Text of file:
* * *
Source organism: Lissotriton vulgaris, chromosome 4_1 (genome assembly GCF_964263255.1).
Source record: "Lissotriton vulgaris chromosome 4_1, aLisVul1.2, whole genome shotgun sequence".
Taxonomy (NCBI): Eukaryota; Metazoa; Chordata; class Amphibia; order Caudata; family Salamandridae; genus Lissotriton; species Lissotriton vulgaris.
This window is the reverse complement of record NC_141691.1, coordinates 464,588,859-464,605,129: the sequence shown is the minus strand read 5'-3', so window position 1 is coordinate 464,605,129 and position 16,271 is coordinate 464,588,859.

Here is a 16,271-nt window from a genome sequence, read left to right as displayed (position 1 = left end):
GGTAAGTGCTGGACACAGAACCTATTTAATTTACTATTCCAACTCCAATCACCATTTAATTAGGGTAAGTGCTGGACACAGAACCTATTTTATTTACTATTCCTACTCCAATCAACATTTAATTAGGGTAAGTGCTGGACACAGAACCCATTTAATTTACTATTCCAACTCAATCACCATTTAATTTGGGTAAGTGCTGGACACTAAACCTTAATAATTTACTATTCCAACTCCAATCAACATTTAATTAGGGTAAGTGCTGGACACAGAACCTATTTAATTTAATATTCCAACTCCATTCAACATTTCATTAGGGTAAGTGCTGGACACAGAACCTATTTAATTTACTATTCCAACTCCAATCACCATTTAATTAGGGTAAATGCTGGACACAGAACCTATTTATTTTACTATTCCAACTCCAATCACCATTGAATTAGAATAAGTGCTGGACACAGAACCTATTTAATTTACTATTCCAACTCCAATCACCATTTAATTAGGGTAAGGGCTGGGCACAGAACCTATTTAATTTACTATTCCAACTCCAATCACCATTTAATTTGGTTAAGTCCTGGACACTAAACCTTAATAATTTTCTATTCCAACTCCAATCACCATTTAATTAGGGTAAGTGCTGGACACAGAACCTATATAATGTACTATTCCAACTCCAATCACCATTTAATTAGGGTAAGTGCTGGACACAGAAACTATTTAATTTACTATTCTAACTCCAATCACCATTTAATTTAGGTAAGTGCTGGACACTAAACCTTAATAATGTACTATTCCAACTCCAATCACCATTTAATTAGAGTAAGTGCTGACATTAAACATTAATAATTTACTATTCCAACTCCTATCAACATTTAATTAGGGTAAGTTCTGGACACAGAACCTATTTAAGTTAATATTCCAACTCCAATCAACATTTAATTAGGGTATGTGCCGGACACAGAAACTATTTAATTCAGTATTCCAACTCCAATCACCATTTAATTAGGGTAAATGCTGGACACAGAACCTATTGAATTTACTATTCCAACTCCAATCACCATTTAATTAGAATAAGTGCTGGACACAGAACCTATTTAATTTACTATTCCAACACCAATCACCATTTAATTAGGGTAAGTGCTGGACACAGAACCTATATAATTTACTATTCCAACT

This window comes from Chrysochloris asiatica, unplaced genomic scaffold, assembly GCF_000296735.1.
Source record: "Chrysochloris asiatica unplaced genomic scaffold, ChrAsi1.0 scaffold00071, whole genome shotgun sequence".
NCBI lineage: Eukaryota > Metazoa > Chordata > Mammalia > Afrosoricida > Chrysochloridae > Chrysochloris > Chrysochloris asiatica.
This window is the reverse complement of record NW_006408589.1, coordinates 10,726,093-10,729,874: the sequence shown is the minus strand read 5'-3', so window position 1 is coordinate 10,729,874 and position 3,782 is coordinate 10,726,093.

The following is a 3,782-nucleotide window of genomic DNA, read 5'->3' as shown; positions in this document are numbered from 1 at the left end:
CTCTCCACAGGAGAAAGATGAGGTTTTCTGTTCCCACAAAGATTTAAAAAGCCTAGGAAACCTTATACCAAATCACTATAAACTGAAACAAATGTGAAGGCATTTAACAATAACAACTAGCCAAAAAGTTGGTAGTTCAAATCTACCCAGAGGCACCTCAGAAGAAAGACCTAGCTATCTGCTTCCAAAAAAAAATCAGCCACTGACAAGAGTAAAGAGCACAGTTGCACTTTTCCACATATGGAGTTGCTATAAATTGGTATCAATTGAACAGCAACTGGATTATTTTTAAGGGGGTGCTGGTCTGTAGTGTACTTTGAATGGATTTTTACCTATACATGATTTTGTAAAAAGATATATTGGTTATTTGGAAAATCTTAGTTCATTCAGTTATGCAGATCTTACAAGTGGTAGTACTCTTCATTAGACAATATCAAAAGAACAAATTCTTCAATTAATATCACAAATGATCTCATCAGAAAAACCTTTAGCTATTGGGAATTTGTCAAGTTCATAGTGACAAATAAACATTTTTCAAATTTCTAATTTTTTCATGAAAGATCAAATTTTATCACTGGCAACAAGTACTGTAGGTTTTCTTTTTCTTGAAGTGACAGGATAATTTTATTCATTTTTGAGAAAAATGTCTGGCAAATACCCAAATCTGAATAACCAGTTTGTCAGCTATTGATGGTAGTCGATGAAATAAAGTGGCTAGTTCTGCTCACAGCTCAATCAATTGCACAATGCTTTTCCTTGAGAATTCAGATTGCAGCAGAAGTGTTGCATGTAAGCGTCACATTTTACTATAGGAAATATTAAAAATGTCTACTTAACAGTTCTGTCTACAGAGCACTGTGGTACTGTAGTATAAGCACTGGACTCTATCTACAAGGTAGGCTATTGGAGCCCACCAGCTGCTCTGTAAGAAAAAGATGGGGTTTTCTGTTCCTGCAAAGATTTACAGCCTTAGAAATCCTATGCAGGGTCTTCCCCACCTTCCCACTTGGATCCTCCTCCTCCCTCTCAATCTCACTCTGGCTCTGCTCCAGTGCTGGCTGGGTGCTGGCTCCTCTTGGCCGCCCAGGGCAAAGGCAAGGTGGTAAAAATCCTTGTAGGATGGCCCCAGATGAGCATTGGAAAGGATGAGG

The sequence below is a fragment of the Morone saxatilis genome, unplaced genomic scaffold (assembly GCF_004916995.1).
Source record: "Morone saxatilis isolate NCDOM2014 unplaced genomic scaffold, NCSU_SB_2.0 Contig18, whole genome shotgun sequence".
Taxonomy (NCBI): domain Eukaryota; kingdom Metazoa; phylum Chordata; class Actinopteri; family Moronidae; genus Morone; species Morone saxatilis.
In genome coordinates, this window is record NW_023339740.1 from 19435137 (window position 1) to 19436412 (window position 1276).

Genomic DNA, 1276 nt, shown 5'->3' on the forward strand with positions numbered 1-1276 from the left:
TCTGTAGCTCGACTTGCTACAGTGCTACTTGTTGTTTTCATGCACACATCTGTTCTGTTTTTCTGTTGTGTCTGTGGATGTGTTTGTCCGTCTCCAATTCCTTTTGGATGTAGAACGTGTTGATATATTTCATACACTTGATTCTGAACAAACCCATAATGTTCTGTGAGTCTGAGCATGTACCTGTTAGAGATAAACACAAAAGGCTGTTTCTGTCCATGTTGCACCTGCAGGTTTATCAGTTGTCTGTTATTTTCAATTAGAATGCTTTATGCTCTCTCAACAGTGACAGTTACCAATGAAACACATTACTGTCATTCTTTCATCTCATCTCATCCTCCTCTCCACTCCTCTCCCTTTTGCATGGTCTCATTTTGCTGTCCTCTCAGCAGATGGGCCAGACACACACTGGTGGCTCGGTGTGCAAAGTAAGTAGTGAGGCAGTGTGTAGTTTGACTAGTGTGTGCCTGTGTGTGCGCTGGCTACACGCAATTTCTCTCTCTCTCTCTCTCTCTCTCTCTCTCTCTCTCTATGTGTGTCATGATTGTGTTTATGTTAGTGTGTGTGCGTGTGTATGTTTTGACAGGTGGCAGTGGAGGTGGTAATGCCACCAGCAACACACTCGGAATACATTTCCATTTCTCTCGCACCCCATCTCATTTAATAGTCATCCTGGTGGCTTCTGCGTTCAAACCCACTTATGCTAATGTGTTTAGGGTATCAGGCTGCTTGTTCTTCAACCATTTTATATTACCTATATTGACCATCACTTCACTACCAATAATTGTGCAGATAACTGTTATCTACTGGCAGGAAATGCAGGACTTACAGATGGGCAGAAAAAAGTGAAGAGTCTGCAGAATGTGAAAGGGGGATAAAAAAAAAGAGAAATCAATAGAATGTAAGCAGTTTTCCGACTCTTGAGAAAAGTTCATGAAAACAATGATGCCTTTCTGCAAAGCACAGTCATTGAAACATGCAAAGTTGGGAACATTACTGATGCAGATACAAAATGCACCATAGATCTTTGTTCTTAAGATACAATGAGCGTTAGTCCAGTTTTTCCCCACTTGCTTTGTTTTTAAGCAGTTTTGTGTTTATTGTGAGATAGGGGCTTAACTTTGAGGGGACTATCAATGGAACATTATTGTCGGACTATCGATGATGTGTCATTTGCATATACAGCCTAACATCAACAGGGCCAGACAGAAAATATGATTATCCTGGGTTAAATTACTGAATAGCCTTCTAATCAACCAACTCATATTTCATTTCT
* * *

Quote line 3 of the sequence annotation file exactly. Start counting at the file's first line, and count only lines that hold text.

Taxonomy (NCBI): Eukaryota; Metazoa; Chordata; class Amphibia; order Caudata; family Salamandridae; genus Lissotriton; species Lissotriton vulgaris.